Conversion, joy, hope. The Dicastery for Promoting Integral Human Development, starting today, will relaunch the contents of this message week after week. We wish to offer the Churches of the whole world our diverse and very practical assistance to embrace the Lenten proposal of Pope Francis and live their own Transfiguration.
Intervention of the Reverend Don Walter Magnoni
I read the Pope’s Message for Lent and I imagined the times that Jesus climbed mountains, to pray in the silence of the night, to tell people who the blessed truly is, the happy man, and to be transfigured and to show in advance – to Peter, James and John – the glory of the Pasch.
I thought of how many times in my life I have taken the time to climb mountains, which I have always loved, in search of peace, to enjoy the beauty of creation, and to praise the God of life.
When I was still a boy, I think I was about thirteen or fourteen years old, it was precisely the experience of the mountain that made me say with conviction, for the first time: “But God exists then!”
I was raised in a family that had educated me in the Catholic faith ever since I was small, but over time many questions arose in me and I had doubts about God and his existence.
And so that day, while I walked in those mountains with my friends from the oratory, I had a sort of enlightenment. I was a boy without particular interests beyond football. But that vision was a beauty that conquered me. The mountains I had before me told me of an immensity, and their beauty reminded me of the creative hand of God.
The mountain since that day has always been a spiritual place, an experience of beauty that gives me energy and the desire to tell everyone how in the silence of the mountains it is easier to “feel God”. The flowers and the rocks, the springs and the glaciers continue to enchant me.
The Pope writes: “During any strenuous mountain trek, we must keep our eyes firmly on the path; yet the panorama that opens up at the end amazes us and rewards us by its grandeur”. I would like to echo these words and say how they truly interpret my feelings. I would add a detail: the mountain tells us also of our thirst for God. Even Jesus, on Calvary, experienced thirst. The mountain, especially when the ascent is arduous and on the hottest days, makes us thirsty and we do not always have enough water to satiate our faith. So, every time I think of our “thirst for God”, and the words of José Tolentino Mendonça come to mind: “Faith does not resolve our thirst. It often intensifies it, brings it out into the open and, in certain circumstances, even makes it more dramatic. But faith helps us to see in thirst a form of journeying and prayer”.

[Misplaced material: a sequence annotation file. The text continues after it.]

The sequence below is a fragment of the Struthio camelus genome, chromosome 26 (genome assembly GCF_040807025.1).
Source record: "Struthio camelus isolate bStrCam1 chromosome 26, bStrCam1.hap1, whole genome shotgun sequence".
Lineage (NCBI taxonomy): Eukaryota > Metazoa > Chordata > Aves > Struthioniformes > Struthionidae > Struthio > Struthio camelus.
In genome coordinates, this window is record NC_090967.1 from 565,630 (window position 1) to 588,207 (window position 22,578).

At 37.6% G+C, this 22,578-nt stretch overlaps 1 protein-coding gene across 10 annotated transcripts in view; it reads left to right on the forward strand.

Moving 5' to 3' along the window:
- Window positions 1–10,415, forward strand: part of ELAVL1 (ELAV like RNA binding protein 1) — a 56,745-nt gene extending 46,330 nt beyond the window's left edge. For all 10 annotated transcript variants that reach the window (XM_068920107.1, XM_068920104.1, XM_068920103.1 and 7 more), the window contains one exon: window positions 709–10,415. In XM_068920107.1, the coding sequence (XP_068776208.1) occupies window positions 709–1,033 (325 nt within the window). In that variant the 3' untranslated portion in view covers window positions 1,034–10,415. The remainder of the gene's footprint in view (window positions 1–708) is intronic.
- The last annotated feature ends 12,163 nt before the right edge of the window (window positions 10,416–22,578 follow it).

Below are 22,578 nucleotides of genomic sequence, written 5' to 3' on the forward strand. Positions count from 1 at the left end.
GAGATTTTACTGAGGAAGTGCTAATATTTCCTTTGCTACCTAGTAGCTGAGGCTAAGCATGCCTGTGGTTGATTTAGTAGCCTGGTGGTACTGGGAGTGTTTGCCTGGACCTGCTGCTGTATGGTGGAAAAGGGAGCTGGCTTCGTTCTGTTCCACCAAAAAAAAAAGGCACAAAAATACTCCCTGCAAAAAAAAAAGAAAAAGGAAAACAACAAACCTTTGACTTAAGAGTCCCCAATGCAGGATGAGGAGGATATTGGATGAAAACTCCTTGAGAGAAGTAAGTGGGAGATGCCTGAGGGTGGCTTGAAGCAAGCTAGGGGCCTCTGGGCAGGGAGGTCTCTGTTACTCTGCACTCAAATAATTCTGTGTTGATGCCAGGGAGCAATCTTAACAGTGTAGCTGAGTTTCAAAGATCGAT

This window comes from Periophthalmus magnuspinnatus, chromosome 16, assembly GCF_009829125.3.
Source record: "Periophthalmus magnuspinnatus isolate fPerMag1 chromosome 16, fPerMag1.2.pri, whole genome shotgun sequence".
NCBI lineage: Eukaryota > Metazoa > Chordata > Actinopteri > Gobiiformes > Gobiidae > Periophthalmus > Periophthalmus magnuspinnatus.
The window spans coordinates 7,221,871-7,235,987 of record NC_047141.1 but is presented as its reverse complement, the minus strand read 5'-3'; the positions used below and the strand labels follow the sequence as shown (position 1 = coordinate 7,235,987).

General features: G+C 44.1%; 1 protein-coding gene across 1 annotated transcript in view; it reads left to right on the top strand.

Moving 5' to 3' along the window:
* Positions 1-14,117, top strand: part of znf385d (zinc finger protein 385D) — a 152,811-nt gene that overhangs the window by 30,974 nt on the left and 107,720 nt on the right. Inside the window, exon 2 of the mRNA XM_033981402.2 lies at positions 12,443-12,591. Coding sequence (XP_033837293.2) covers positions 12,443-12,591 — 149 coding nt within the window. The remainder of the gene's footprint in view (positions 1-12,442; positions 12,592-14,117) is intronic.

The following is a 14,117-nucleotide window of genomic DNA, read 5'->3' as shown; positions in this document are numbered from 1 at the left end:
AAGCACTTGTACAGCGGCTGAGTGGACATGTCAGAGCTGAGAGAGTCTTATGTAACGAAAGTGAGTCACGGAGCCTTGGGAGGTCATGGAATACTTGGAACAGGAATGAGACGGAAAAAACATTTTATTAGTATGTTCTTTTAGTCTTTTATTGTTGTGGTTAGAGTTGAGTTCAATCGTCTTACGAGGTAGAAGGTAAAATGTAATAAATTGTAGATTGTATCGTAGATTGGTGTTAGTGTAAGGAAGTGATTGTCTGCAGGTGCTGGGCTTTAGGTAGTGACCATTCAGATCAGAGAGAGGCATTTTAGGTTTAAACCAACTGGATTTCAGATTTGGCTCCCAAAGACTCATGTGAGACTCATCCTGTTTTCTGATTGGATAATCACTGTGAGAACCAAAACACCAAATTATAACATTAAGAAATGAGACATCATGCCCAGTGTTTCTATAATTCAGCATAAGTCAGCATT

I like very much the connection the Pontiff makes between the Lenten journey and synodality. It is walking together as disciples of the one Master.
In this regard I would like to tell you about an initiative I promoted since, around a year and a half ago, I was called to be the parish priest for three parishes in the city of Lecco. I live in a magnificent area between the lake and the mountains. It is the land that inspired Alessandro Manzoni to write his famous novel, “The Betrothed”.
When I arrived, I found myself faced with a community scarred by the experience of Covid. The most vulnerable were still not confident to come to Church. They all wore face masks and it was not easy to meet them. And yet I felt that in the air there was a strong need to stay together again. And so, I launched the “Sunday in the mountains” initiative, and I presented it as a proposal of synodality. Indeed, “synod” is etymologically a way of “walking together”. Every month, after the Sunday Mass, we set out on foot for one of the many destinations we could reach. It was not necessary to register, it was enough to come to Mass ready for the walk. We do not use cars or other means to reach the mountains, also because we are truly at the foot of the mountains. Young and old walk together. When we reach our destination, we share lunch. It is good to see that there is always someone who offers something they have cooked to the others. The children always eat quickly and then play outdoors. The adults talk to each other. There are people who have just arrived in the parish who have the opportunity to get to know those who have always lived in that area. Then, before descending, we read together the Sermon on the Mount in Matthew Chapter 5, and every time someone tells why they love one of the beatitudes narrated by Jesus. The Lord’s Prayer concludes this community moment.
I realize that it is something very simple, but I see how the people who participate feel that this “walking together” also helps to take steps as a community.
The good thing is that even some people who are not from Lecco began to call to ask if they could join in and live these “Sundays in the mountains” with us. Walking, prayer and sharing food in simplicity favours the growth of bonds and shows the possibility of treading lightly the paths of life.
In Laudato si’ the Pope writes: “Let us sing as we go! May our struggles and our concern for this planet never take away the joy of our hope” (LS 244).
Intervention of Dr. Sandra Sarti